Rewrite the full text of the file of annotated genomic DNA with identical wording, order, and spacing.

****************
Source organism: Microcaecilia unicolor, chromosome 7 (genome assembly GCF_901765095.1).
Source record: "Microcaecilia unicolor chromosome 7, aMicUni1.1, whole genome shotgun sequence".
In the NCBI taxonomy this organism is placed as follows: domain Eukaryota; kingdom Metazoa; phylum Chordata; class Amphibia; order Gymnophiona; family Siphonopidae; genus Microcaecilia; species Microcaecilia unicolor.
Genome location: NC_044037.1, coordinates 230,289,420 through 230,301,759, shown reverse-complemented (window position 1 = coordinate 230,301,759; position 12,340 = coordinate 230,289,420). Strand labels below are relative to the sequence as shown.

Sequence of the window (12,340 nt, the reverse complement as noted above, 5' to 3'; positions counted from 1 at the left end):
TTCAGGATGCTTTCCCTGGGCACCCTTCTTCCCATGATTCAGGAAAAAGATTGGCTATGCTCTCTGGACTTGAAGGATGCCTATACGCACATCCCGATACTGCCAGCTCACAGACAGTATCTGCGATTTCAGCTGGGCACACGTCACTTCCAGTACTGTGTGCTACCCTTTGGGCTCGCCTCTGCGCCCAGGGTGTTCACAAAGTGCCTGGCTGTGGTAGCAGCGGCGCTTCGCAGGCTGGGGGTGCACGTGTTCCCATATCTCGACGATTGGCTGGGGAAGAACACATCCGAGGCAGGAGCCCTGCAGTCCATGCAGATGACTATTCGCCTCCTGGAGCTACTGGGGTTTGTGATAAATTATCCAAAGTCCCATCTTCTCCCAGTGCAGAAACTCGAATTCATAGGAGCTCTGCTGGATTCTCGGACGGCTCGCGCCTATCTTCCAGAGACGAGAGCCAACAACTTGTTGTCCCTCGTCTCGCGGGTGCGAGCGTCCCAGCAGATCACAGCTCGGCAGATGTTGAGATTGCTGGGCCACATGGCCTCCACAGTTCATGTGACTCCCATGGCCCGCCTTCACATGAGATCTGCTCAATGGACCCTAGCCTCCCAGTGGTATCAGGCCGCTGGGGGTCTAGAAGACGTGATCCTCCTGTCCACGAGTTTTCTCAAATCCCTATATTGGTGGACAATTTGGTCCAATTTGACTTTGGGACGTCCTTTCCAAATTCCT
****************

Source organism: Microcaecilia unicolor, chromosome 7 (genome assembly GCF_901765095.1).
Source record: "Microcaecilia unicolor chromosome 7, aMicUni1.1, whole genome shotgun sequence".
In the NCBI taxonomy this organism is placed as follows: domain Eukaryota; kingdom Metazoa; phylum Chordata; class Amphibia; order Gymnophiona; family Siphonopidae; genus Microcaecilia; species Microcaecilia unicolor.
Genome location: NC_044037.1, coordinates 230,289,420 through 230,301,759, shown reverse-complemented (window position 1 = coordinate 230,301,759; position 12,340 = coordinate 230,289,420). Strand labels below are relative to the sequence as shown.

Sequence of the window (12,340 nt, the reverse complement as noted above, 5' to 3'; positions counted from 1 at the left end):
TTCAGGATGCTTTCCCTGGGCACCCTTCTTCCCATGATTCAGGAAAAAGATTGGCTATGCTCTCTGGACTTGAAGGATGCCTATACGCACATCCCGATACTGCCAGCTCACAGACAGTATCTGCGATTTCAGCTGGGCACACGTCACTTCCAGTACTGTGTGCTACCCTTTGGGCTCGCCTCTGCGCCCAGGGTGTTCACAAAGTGCCTGGCTGTGGTAGCAGCGGCGCTTCGCAGGCTGGGGGTGCACGTGTTCCCATATCTCGACGATTGGCTGGGGAAGAACACATCCGAGGCAGGAGCCCTGCAGTCCATGCAGATGACTATTCGCCTCCTGGAGCTACTGGGGTTTGTGATAAATTATCCAAAGTCCCATCTTCTCCCAGTGCAGAAACTCGAATTCATAGGAGCTCTGCTGGATTCTCGGACGGCTCGCGCCTATCTTCCAGAGACGAGAGCCAACAACTTGTTGTCCCTCGTCTCGCGGGTGCGAGCGTCCCAGCAGATCACAGCTCGGCAGATGTTGAGATTGCTGGGCCACATGGCCTCCACAGTTCATGTGACTCCCATGGCCCGCCTTCACATGAGATCTGCTCAATGGACCCTAGCCTCCCAGTGGTATCAGGCCGCTGGGGGTCTAGAAGACGTGATCCTCCTGTCCACGAGTTTTCTCAAATCCCTATATTGGTGGACAATTTGGTCCAATTTGACTTTGGGACGTCCTTTCCAAATTCCT